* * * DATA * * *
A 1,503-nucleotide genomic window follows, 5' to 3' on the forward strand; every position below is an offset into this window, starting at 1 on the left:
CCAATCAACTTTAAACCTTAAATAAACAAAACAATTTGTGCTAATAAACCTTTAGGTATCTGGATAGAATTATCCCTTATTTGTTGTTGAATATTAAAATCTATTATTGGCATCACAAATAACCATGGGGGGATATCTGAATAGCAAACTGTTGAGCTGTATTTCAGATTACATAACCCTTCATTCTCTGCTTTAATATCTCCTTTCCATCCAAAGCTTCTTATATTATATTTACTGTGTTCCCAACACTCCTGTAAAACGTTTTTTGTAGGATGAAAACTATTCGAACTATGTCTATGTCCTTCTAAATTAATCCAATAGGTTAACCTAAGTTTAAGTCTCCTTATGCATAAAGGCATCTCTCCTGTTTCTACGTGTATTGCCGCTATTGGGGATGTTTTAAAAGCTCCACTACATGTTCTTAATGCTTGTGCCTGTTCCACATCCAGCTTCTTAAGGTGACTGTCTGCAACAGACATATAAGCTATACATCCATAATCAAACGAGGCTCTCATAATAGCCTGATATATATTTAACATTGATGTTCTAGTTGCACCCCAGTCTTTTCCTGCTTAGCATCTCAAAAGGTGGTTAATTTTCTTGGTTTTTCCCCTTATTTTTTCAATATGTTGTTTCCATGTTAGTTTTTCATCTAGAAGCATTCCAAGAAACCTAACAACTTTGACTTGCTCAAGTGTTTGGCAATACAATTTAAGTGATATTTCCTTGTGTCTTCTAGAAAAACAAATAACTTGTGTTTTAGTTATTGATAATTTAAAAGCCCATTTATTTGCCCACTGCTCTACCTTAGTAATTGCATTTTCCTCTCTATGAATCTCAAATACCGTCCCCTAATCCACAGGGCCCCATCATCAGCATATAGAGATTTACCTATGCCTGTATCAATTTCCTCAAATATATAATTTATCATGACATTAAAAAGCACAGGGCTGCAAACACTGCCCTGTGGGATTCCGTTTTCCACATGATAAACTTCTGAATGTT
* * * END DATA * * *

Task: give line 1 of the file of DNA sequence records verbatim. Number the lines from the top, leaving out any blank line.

A 1,503-nucleotide genomic window follows, 5' to 3' on the forward strand; every position below is an offset into this window, starting at 1 on the left: